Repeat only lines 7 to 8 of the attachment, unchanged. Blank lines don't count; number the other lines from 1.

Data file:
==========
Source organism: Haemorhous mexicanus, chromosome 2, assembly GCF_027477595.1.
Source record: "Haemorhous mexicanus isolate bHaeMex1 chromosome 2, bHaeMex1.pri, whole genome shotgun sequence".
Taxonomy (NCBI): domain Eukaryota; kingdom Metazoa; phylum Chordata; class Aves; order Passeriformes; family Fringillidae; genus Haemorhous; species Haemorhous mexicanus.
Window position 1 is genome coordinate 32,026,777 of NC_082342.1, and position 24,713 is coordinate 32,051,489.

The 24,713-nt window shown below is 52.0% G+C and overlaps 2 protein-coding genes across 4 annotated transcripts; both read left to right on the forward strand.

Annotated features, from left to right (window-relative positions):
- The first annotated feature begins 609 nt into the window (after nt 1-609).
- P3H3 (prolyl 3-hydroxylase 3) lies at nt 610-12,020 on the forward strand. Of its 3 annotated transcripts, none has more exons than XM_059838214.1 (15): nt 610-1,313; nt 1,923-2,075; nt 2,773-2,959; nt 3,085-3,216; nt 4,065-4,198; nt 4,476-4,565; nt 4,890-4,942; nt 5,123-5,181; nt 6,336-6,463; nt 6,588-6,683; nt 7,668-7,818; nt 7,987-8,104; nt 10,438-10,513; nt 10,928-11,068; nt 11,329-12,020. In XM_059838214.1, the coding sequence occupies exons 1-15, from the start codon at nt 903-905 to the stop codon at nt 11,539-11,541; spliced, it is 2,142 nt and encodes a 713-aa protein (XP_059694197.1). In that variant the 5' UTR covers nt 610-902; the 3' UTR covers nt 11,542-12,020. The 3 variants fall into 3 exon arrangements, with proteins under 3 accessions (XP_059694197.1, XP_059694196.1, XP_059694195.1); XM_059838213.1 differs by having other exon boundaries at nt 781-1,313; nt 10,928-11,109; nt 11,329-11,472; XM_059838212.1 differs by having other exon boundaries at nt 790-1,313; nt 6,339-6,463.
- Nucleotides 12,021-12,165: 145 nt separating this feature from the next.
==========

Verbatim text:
- The first annotated feature begins 609 nt into the window (after nt 1-609).
- P3H3 (prolyl 3-hydroxylase 3) lies at nt 610-12,020 on the forward strand. Of its 3 annotated transcripts, none has more exons than XM_059838214.1 (15): nt 610-1,313; nt 1,923-2,075; nt 2,773-2,959; nt 3,085-3,216; nt 4,065-4,198; nt 4,476-4,565; nt 4,890-4,942; nt 5,123-5,181; nt 6,336-6,463; nt 6,588-6,683; nt 7,668-7,818; nt 7,987-8,104; nt 10,438-10,513; nt 10,928-11,068; nt 11,329-12,020. In XM_059838214.1, the coding sequence occupies exons 1-15, from the start codon at nt 903-905 to the stop codon at nt 11,539-11,541; spliced, it is 2,142 nt and encodes a 713-aa protein (XP_059694197.1). In that variant the 5' UTR covers nt 610-902; the 3' UTR covers nt 11,542-12,020. The 3 variants fall into 3 exon arrangements, with proteins under 3 accessions (XP_059694197.1, XP_059694196.1, XP_059694195.1); XM_059838213.1 differs by having other exon boundaries at nt 781-1,313; nt 10,928-11,109; nt 11,329-11,472; XM_059838212.1 differs by having other exon boundaries at nt 790-1,313; nt 6,339-6,463.